1. The area or size of an ecosystem affects the acquisition, storage and redistribution of energy and matter. Patch size reduction due to natural or anthropogenic habitat loss will not only modify species distribution and patch structure but also affect the ecosystem processes that are, in part, responsible for patch persistence.
2. In a fog-dependent forest ecosystem, trees and their architectures play essential roles in capturing and redistributing water from collection surfaces. In this paper, we address the question of how forest patch size and structure interact to determine fog water inputs and storage in a fog-inundated, coastal ecosystem in semi-arid Chile (30°S).
3. Six forest patches ranging in area from 0·2 to 36 ha on a coastal mountaintop of Fray Jorge National Park were characterized using 0·1 ha plots laid down at the centre of each forest patch. In each patch, we assessed tree basal area as a measure of forest structure, recorded daily air temperature and humidity, measured water influx from stemflow and throughfall (water that has passed through the forest canopy). Soil and litter gravimetric water contents were used as a measure of storage.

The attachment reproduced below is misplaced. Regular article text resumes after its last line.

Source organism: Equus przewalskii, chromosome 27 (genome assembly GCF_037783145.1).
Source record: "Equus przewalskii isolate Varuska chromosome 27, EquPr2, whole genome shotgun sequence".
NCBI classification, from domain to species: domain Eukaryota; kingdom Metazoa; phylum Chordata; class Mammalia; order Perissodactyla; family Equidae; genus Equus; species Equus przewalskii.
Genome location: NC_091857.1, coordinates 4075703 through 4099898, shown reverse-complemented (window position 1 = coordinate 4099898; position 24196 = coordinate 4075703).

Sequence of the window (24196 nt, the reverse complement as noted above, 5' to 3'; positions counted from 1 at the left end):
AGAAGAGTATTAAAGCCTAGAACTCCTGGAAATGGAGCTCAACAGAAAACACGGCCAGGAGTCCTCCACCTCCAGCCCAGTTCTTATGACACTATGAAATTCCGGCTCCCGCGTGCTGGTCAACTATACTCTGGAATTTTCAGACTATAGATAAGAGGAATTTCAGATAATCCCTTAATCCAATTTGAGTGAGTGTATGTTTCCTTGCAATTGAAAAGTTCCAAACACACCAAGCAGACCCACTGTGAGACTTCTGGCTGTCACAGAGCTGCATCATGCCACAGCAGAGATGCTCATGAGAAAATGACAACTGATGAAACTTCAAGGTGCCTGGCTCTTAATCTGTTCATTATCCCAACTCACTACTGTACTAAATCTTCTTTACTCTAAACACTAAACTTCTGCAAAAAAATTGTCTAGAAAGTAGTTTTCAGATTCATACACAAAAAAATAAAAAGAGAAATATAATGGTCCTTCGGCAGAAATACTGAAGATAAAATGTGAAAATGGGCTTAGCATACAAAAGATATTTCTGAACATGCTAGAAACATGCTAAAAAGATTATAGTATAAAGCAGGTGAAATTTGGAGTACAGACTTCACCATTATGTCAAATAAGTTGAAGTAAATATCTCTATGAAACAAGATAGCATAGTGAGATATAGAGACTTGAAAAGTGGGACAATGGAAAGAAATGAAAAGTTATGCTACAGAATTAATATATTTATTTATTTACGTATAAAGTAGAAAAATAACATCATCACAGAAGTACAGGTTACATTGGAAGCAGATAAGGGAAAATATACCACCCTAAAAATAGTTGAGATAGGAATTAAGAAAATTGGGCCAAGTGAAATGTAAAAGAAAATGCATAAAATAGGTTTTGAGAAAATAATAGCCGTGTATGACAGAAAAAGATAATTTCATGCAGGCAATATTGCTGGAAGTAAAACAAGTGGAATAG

4. Total tree basal area per hectare was positively related to patch area, despite some variation at the species level. Mean and maximum air temperatures inside the patches were inversely related to patch size, with maximum temperatures differing by 2 °C on average. Annual fog water capture by trees within forest patches (net throughfall) was estimated in 296·1 mm after rain flux (about 122 mm) was subtracted. Throughfall volume and patch area were uncorrelated, but stemflow volume, soil and litter water contents scaled positively with patch area, showing a functional link between water interception and ecosystem retention.
5. Our study shows that ecosystem area in this mosaic of fog-dependent temperate forest patches can modify water fluxes and storage capacity of the ecosystem. This finding has important consequences for fragmented landscapes, where large continuous forests are fragmented into smaller patches, affecting not only the persistence of species but also the continuity of critical ecosystem processes.